''I felt sad when I sent her to school because some people criticised us. They said that children of labourers should not be educated. How can we now support her education? I want her to work, but she is very keen to attend school.''
It's a constant dilemma for families such as Seng's. Do they send their children to school or let them work as labourers to help put food on the table?
''If Seng cannot receive support [for study] I will have to get her to leave her school,'' says Pa Hpar. ''We could use her daily wages.''
Seng can earn 100 baht a day picking oranges on the farm and spraying pesticides.
Seng is just one of many migrant children who may not get the chance to finish her education as funding dries up.
Nong Moon attends primary school at Wiang Wai School with the support of Swan. But during the school holidays she helps supplement the family income by working on a chilli farm. She earns three baht for picking one kilogramme of chillis.
Nong Moon's mother is worried about the cuts to the school funds.
''I cannot send her to school if the support stops,'' she says.
After hearing her mother's words Nong Moon's eyes filled with tears.
Spectrum sent emails to a number of NGOs and donors asking about funding cuts for the refugee programmes, but all had yet to reply as of press time.
MONEY FOR MYANMAR
The US recently eased sanctions against Myanmar, announcing that it would permit financial transactions to support humanitarian and development projects that allow NGOs to expand their operations.
According to Australia's AusAID website, Australia's aid to Burma increased from $29.1 million in 2009-2010 to $47.6 million in 2011-2012.
Myanmar watchers point out that some donors consider the funding of 20 years of political struggle outside Myanmar to be a failure. This has led to some international NGOs refocusing their work inside the country. Many donors think that directly supporting projects is more effective.
Matt Hilton, of the Australian Aid Watch programme, said: ''Australian aid programmes are supposed to help people overcome poverty _ we believe that the Australian government and other donors should be most focused on this outcome and this means not abandoning people on the border. AusAID and other donors need to take responsibility for people still living on the border who are unable to return to Burma.'' Mr Hilton pointed out that change in Myanmar is still in the early stages.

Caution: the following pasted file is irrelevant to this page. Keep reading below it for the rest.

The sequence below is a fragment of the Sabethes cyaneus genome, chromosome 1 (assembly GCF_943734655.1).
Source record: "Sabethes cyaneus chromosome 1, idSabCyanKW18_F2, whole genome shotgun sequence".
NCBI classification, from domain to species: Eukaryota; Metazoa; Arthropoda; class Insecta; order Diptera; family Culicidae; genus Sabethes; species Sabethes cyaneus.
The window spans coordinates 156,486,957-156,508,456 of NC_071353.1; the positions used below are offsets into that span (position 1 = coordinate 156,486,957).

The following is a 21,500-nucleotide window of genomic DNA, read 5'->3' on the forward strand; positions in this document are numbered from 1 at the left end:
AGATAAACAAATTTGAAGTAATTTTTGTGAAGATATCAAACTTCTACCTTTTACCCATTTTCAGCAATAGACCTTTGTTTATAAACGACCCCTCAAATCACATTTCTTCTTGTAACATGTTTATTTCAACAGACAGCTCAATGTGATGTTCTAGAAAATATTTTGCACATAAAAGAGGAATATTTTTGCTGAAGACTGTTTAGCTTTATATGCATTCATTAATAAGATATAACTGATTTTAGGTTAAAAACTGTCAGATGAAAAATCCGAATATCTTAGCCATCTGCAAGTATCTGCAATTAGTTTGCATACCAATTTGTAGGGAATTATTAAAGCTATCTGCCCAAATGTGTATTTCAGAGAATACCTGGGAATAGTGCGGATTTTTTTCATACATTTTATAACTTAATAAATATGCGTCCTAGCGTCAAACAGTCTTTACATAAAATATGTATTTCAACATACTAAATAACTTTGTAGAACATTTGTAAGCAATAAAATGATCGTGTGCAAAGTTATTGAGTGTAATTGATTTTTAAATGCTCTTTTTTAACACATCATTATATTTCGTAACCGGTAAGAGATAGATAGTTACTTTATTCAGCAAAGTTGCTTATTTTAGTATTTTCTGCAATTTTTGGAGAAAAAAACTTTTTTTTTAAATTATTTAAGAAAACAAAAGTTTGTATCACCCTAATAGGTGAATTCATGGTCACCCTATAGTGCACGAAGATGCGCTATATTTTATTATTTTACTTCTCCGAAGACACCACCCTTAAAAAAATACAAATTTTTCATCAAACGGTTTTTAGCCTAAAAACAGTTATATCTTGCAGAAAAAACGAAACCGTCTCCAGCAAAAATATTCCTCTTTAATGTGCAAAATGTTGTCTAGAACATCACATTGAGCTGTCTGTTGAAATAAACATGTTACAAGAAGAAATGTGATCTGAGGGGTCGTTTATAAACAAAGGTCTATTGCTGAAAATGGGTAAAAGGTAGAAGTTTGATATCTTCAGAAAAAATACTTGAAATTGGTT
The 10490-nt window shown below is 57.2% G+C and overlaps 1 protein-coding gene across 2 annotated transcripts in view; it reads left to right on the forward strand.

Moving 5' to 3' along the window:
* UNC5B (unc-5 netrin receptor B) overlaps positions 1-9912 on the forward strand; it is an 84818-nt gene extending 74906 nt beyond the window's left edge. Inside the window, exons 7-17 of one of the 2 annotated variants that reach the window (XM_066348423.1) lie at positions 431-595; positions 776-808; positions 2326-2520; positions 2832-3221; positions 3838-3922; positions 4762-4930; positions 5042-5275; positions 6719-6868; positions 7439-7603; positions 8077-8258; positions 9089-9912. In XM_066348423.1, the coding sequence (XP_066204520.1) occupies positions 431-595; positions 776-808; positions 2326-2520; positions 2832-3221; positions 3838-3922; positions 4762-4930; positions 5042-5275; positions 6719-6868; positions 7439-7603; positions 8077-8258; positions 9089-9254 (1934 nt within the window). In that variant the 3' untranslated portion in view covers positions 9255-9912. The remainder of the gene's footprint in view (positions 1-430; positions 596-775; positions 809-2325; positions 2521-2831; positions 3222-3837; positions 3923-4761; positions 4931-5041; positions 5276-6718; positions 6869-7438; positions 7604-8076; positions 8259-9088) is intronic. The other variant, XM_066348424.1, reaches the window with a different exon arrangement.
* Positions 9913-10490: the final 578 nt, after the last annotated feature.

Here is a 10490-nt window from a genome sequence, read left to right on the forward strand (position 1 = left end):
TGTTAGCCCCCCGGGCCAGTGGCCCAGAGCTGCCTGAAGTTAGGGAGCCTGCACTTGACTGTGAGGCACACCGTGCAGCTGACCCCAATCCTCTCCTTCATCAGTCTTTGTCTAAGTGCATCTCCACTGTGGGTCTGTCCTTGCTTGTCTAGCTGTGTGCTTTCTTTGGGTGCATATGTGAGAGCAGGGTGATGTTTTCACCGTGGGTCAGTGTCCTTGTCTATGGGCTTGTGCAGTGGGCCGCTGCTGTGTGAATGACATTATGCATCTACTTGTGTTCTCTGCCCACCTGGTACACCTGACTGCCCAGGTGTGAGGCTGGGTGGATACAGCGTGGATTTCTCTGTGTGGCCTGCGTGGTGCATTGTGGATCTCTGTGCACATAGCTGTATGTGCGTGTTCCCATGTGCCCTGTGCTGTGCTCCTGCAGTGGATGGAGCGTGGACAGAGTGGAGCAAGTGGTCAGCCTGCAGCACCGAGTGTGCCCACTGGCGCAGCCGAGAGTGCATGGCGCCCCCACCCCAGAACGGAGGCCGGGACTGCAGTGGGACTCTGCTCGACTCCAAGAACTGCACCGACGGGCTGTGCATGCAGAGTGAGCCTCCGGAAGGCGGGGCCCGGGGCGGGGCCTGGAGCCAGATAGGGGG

''Things have only just begun to change, and even with some reforms there are still overwhelming human rights issues and legitimate reasons why people cannot return home. If there is to be a switch to bilateral aid in Burma, it should not come at the expense of the poor and marginalised on the border.
''The aid programmes on the border should only be phased down when the people there are able to leave. If they want a bilateral programme in Burma, they should use new money. But in the current environment, it appears unlikely that working inside Burma will have the same effectiveness in reaching ethnic minority groups. This will only benefit the repressive government.''
The European Union has allocated 150 million (5.9 billion baht) to be spent in Myanmar during 2012-2013. Catherine Ashton, the EU's high representative for foreign affairs and security policy, was full of praise for the Myanmar government in a statement after her trip to the country last month.
''The president [Thein Sein] has the ambition to reduce poverty in line with the Millenium Development Goals in the next two years. We want to be a part of these efforts. He talked about education and health, the need to develop small businesses, which will be the backbone of the economy, and the opportunity to get investment from European companies,'' Ms Ashton said.
International NGOs working inside Myanmar estimate that about 70% to 80% of ethnic areas (all along the borders) are off-limits to them and the United Nations.
According to Gerhard Baumgard from People In Need, an international NGO that supports education, development and training of orphans and needy children and young people in Myanmar, no area in the country should be off limits to international NGOs and they should insist on access.
''Don't expect any economic development or INGO [international NGO] aid on the Burmese side of the border. Western governments, the UN and INGOs should insist on free access for aid to all restricted areas of Myanmar, otherwise there's no development and the poorest of the poor will continue to suffer. We have not heard this demand from anybody yet _ not from politicians, not from the UN, not from the INGO community.''
Bo Bo Han, co-founder of the self-reliant Aung Ban library that offers free education and training for students in Southern Shan State, emphasised that international donors should directly work with civil society groups that work with the public rather than through organisations such as the UN.
''Direct assistance from donors to grass-roots civil society organisations is more beneficial. If it goes through the UN, they have to deal with the government and there will be delays in the process because of red tape. There are many examples that show the public doesn't get the full support from donors when donations have to pass through many hands first.''
Meanwhile, many thousands of children along the border are still waiting to learn if they will be able to attend school this semester.
''I feel sad when I have answer questions from migrant workers on whether or not they can send their children to school. I would love to urge everyone concerned not to kill the dreams of these children who desire to be educated,'' said headmaster Hla Tun.